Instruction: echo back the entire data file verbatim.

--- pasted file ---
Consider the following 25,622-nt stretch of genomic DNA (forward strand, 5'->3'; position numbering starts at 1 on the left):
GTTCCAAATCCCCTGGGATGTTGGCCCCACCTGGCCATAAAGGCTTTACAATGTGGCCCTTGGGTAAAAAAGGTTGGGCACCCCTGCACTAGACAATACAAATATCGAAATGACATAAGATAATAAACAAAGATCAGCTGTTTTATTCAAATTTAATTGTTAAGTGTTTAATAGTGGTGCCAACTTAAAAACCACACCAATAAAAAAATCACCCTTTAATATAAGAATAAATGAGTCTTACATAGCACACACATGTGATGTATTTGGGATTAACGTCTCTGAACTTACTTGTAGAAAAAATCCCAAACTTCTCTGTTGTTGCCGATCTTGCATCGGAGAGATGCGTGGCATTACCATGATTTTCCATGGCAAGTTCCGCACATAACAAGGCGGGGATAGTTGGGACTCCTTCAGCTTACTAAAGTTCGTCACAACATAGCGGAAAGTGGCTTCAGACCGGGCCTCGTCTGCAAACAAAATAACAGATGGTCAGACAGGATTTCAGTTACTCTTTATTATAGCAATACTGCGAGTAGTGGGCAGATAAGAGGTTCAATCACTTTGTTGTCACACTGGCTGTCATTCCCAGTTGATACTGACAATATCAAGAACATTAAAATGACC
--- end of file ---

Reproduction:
Consider the following 25,622-nt stretch of genomic DNA (forward strand, 5'->3'; position numbering starts at 1 on the left):
GTTCCAAATCCCCTGGGATGTTGGCCCCACCTGGCCATAAAGGCTTTACAATGTGGCCCTTGGGTAAAAAAGGTTGGGCACCCCTGCACTAGACAATACAAATATCGAAATGACATAAGATAATAAACAAAGATCAGCTGTTTTATTCAAATTTAATTGTTAAGTGTTTAATAGTGGTGCCAACTTAAAAACCACACCAATAAAAAAATCACCCTTTAATATAAGAATAAATGAGTCTTACATAGCACACACATGTGATGTATTTGGGATTAACGTCTCTGAACTTACTTGTAGAAAAAATCCCAAACTTCTCTGTTGTTGCCGATCTTGCATCGGAGAGATGCGTGGCATTACCATGATTTTCCATGGCAAGTTCCGCACATAACAAGGCGGGGATAGTTGGGACTCCTTCAGCTTACTAAAGTTCGTCACAACATAGCGGAAAGTGGCTTCAGACCGGGCCTCGTCTGCAAACAAAATAACAGATGGTCAGACAGGATTTCAGTTACTCTTTATTATAGCAATACTGCGAGTAGTGGGCAGATAAGAGGTTCAATCACTTTGTTGTCACACTGGCTGTCATTCCCAGTTGATACTGACAATATCAAGAACATTAAAATGACC